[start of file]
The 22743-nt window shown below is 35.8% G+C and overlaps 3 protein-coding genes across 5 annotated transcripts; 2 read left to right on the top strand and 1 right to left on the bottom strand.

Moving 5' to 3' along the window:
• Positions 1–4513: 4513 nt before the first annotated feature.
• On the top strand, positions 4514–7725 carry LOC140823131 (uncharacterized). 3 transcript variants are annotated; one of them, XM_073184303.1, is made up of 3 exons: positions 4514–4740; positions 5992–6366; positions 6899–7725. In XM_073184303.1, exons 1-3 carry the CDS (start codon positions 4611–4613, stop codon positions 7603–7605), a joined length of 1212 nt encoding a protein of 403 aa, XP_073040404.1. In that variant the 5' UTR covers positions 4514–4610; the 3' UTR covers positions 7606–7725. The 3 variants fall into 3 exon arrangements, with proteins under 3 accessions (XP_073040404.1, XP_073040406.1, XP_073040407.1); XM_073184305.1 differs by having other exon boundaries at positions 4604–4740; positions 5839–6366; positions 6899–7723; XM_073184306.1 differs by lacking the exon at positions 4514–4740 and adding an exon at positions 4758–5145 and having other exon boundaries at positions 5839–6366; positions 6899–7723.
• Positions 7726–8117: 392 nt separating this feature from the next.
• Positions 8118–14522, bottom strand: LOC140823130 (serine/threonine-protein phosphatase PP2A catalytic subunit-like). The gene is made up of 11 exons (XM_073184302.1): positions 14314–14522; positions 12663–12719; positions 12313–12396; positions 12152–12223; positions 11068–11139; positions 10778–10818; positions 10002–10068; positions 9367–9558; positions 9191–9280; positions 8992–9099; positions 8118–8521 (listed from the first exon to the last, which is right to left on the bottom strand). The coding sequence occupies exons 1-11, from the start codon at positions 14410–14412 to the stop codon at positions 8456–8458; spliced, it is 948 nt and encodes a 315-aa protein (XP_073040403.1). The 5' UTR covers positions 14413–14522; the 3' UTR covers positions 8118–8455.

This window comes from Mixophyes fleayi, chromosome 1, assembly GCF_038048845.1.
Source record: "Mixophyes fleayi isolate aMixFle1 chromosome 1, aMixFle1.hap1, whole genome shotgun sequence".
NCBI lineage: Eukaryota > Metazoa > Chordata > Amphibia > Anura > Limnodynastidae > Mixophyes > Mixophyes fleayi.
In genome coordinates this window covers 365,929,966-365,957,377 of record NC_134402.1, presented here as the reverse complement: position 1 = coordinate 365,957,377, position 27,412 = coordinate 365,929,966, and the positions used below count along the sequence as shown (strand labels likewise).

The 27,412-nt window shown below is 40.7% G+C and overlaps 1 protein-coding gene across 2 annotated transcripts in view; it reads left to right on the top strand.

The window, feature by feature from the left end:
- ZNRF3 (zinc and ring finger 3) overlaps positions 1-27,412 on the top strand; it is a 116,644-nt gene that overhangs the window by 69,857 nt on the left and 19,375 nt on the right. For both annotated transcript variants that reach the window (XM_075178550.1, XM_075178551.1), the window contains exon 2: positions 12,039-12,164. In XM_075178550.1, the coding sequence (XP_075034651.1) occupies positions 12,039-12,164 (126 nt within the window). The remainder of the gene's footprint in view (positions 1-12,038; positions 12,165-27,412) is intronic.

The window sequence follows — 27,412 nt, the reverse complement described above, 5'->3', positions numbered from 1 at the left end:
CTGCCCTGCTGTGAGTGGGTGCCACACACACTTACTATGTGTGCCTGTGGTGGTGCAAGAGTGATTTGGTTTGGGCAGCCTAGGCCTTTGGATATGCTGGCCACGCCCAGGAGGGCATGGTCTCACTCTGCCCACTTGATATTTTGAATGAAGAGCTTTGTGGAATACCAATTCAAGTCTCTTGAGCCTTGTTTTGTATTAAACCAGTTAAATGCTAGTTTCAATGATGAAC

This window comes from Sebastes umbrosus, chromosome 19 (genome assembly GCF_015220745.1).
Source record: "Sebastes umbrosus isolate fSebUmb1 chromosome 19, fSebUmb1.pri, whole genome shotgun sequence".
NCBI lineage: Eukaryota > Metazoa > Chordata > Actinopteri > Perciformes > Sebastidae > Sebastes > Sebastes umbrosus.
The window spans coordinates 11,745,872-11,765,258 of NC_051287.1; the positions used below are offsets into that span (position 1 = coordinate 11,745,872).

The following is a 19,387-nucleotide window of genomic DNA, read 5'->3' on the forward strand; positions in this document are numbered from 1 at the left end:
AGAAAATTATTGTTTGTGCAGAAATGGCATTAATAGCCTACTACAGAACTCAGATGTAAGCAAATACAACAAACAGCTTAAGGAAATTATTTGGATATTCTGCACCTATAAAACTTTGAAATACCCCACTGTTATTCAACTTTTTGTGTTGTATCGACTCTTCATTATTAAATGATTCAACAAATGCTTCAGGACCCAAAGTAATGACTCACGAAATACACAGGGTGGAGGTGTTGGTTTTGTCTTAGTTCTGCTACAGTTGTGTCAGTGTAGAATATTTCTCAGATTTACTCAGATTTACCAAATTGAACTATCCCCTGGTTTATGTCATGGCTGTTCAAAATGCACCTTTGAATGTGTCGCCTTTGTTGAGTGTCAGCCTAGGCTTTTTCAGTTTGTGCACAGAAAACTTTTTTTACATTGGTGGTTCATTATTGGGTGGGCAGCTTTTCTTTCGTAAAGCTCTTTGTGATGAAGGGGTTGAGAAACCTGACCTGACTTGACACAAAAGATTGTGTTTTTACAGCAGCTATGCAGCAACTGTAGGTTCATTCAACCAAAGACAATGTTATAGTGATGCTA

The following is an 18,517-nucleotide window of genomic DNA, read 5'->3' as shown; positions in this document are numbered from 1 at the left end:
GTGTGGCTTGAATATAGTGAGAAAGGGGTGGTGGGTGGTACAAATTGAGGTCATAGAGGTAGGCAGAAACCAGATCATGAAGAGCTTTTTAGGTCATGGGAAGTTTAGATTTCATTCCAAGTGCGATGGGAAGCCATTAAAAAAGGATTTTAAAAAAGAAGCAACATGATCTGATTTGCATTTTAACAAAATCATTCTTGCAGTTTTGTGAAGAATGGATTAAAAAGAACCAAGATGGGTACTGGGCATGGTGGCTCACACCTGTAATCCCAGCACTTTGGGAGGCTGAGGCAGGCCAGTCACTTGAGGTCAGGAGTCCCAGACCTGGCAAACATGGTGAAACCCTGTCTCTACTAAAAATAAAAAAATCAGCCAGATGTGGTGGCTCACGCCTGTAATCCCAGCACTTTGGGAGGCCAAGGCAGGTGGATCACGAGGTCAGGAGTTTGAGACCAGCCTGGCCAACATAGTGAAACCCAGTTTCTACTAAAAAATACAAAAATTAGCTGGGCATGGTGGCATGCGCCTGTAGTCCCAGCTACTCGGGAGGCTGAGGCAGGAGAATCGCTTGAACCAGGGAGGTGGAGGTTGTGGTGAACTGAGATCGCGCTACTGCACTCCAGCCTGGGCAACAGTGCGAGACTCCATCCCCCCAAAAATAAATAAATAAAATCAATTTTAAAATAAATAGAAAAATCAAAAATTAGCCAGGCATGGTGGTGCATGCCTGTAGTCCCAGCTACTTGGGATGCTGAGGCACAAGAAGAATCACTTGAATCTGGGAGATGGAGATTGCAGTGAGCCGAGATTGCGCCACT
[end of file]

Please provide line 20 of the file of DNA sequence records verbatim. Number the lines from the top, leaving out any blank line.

The following is a 19,387-nucleotide window of genomic DNA, read 5'->3' on the forward strand; positions in this document are numbered from 1 at the left end: